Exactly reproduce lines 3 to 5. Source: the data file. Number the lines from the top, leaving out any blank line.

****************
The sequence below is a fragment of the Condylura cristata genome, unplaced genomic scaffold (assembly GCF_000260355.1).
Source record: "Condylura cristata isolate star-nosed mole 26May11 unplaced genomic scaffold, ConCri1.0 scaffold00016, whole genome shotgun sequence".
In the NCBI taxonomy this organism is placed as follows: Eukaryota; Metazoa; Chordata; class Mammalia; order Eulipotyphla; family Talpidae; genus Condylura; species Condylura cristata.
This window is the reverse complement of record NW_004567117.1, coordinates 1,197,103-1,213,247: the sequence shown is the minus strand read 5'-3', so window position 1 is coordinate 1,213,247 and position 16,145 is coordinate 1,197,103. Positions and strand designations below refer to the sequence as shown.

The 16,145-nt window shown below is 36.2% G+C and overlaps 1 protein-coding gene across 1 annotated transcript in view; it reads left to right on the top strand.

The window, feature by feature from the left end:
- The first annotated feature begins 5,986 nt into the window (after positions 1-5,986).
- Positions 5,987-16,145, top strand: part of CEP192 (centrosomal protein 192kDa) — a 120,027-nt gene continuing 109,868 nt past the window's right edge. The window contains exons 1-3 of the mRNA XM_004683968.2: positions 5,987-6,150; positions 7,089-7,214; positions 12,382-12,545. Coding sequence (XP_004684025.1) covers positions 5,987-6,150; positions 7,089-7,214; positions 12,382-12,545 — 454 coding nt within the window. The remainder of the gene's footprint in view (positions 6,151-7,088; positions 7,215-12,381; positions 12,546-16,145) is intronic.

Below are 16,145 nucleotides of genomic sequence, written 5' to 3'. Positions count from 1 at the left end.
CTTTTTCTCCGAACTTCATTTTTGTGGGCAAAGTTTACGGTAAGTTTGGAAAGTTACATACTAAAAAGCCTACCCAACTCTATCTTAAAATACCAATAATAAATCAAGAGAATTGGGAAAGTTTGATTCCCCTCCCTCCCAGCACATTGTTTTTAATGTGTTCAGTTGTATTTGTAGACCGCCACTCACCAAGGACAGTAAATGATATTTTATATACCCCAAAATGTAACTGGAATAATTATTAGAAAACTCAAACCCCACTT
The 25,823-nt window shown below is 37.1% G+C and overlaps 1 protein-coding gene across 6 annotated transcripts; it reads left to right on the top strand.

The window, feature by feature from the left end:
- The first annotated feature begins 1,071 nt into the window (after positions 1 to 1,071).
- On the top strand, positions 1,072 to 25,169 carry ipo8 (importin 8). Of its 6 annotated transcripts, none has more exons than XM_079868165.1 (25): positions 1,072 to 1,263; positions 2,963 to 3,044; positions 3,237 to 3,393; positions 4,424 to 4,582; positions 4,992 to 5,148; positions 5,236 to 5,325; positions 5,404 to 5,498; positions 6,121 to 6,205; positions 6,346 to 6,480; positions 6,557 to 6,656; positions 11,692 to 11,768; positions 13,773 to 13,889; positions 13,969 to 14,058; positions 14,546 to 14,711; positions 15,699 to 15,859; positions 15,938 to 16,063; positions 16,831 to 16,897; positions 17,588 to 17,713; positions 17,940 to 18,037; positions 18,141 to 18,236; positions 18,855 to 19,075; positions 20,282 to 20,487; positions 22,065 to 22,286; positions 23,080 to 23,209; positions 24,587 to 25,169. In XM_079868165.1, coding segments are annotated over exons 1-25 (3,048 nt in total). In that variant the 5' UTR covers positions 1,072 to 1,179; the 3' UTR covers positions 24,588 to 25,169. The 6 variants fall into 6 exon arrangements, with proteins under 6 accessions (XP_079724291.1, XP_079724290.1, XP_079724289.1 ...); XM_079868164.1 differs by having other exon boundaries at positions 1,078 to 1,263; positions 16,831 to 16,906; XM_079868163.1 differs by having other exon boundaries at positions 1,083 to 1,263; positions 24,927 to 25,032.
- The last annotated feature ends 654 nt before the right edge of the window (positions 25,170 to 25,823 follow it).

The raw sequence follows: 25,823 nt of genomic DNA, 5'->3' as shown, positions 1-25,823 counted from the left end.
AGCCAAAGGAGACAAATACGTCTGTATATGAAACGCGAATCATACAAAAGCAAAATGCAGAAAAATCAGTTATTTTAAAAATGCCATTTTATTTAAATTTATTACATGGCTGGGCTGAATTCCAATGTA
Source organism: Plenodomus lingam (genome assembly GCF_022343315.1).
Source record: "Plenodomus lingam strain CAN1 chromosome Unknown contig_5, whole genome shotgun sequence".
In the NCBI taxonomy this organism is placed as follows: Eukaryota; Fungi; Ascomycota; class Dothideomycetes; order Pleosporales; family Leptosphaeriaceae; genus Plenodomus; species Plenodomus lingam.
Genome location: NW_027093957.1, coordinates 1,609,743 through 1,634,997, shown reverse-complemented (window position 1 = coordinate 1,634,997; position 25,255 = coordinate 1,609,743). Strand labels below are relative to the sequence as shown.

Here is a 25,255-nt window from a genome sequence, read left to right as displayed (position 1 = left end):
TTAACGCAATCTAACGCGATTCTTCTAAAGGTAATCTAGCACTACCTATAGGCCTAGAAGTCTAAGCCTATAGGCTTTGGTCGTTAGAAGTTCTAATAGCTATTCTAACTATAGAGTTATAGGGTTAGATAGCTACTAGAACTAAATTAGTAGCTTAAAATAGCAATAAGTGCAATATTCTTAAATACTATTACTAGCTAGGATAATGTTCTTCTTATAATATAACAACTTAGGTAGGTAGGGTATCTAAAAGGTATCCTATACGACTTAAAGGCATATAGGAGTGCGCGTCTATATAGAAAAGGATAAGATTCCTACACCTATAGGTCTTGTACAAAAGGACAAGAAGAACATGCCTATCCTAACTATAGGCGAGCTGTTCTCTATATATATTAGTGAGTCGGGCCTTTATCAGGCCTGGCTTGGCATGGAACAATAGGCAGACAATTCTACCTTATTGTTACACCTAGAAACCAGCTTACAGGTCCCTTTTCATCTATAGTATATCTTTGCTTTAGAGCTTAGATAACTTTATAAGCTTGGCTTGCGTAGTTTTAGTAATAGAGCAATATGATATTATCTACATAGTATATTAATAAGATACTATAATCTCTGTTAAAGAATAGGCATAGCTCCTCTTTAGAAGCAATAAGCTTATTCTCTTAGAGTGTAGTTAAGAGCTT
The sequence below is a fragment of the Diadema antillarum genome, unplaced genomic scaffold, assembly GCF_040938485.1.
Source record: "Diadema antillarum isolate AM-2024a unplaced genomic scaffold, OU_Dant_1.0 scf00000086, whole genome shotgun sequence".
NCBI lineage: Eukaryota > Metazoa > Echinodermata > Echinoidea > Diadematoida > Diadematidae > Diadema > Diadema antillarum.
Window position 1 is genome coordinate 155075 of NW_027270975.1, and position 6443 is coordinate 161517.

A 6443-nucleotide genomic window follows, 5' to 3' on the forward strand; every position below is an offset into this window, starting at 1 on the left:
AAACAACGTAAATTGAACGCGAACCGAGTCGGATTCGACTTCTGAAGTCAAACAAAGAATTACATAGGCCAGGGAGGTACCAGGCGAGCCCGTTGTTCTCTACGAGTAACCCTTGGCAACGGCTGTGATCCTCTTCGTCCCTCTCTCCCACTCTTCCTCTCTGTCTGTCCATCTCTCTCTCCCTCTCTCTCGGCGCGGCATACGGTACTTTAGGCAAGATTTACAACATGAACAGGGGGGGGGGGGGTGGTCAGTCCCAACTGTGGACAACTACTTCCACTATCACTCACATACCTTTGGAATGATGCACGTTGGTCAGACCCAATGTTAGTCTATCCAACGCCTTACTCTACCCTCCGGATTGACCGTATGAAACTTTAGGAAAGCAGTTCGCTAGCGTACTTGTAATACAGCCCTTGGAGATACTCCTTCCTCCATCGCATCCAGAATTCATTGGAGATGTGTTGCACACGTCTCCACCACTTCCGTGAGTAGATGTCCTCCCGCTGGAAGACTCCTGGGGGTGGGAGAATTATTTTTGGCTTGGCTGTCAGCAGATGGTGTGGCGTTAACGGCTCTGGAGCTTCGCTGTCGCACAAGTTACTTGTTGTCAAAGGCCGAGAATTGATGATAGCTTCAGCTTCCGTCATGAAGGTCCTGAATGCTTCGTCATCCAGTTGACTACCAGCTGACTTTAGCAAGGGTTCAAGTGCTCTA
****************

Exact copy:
In the NCBI taxonomy this organism is placed as follows: Eukaryota; Metazoa; Chordata; class Mammalia; order Eulipotyphla; family Talpidae; genus Condylura; species Condylura cristata.
This window is the reverse complement of record NW_004567117.1, coordinates 1,197,103-1,213,247: the sequence shown is the minus strand read 5'-3', so window position 1 is coordinate 1,213,247 and position 16,145 is coordinate 1,197,103. Positions and strand designations below refer to the sequence as shown.

The 16,145-nt window shown below is 36.2% G+C and overlaps 1 protein-coding gene across 1 annotated transcript in view; it reads left to right on the top strand.